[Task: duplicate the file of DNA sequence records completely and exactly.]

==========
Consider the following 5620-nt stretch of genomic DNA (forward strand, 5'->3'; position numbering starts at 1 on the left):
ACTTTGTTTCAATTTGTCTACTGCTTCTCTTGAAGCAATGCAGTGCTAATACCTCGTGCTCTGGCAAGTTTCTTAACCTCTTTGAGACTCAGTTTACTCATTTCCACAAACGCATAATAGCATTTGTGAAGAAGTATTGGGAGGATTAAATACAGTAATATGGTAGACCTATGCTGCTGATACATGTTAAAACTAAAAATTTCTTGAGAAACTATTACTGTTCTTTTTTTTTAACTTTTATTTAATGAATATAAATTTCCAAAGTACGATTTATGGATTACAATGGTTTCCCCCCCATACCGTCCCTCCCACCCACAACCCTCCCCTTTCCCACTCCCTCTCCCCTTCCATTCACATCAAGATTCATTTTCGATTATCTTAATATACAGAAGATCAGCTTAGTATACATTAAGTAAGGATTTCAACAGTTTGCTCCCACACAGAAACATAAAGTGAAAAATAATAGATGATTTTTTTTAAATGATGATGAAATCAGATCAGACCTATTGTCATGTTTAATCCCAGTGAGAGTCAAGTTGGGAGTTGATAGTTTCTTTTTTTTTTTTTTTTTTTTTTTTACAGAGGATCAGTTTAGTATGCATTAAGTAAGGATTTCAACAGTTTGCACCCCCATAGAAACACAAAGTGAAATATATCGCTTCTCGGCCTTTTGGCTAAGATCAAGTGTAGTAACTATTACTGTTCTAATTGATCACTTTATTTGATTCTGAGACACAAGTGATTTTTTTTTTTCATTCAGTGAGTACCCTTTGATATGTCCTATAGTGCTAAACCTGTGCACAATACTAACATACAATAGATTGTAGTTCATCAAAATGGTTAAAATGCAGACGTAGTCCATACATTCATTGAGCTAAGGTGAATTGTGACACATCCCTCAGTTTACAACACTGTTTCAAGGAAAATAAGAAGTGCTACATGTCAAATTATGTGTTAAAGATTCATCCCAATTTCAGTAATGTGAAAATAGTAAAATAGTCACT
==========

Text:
Consider the following 5620-nt stretch of genomic DNA (forward strand, 5'->3'; position numbering starts at 1 on the left):
ACTTTGTTTCAATTTGTCTACTGCTTCTCTTGAAGCAATGCAGTGCTAATACCTCGTGCTCTGGCAAGTTTCTTAACCTCTTTGAGACTCAGTTTACTCATTTCCACAAACGCATAATAGCATTTGTGAAGAAGTATTGGGAGGATTAAATACAGTAATATGGTAGACCTATGCTGCTGATACATGTTAAAACTAAAAATTTCTTGAGAAACTATTACTGTTCTTTTTTTTTAACTTTTATTTAATGAATATAAATTTCCAAAGTACGATTTATGGATTACAATGGTTTCCCCCCCATACCGTCCCTCCCACCCACAACCCTCCCCTTTCCCACTCCCTCTCCCCTTCCATTCACATCAAGATTCATTTTCGATTATCTTAATATACAGAAGATCAGCTTAGTATACATTAAGTAAGGATTTCAACAGTTTGCTCCCACACAGAAACATAAAGTGAAAAATAATAGATGATTTTTTTTAAATGATGATGAAATCAGATCAGACCTATTGTCATGTTTAATCCCAGTGAGAGTCAAGTTGGGAGTTGATAGTTTCTTTTTTTTTTTTTTTTTTTTTTTTACAGAGGATCAGTTTAGTATGCATTAAGTAAGGATTTCAACAGTTTGCACCCCCATAGAAACACAAAGTGAAATATATCGCTTCTCGGCCTTTTGGCTAAGATCAAGTGTAGTAACTATTACTGTTCTAATTGATCACTTTATTTGATTCTGAGACACAAGTGATTTTTTTTTTTCATTCAGTGAGTACCCTTTGATATGTCCTATAGTGCTAAACCTGTGCACAATACTAACATACAATAGATTGTAGTTCATCAAAATGGTTAAAATGCAGACGTAGTCCATACATTCATTGAGCTAAGGTGAATTGTGACACATCCCTCAGTTTACAACACTGTTTCAAGGAAAATAAGAAGTGCTACATGTCAAATTATGTGTTAAAGATTCATCCCAATTTCAGTAATGTGAAAATAGTAAAATAGTCACT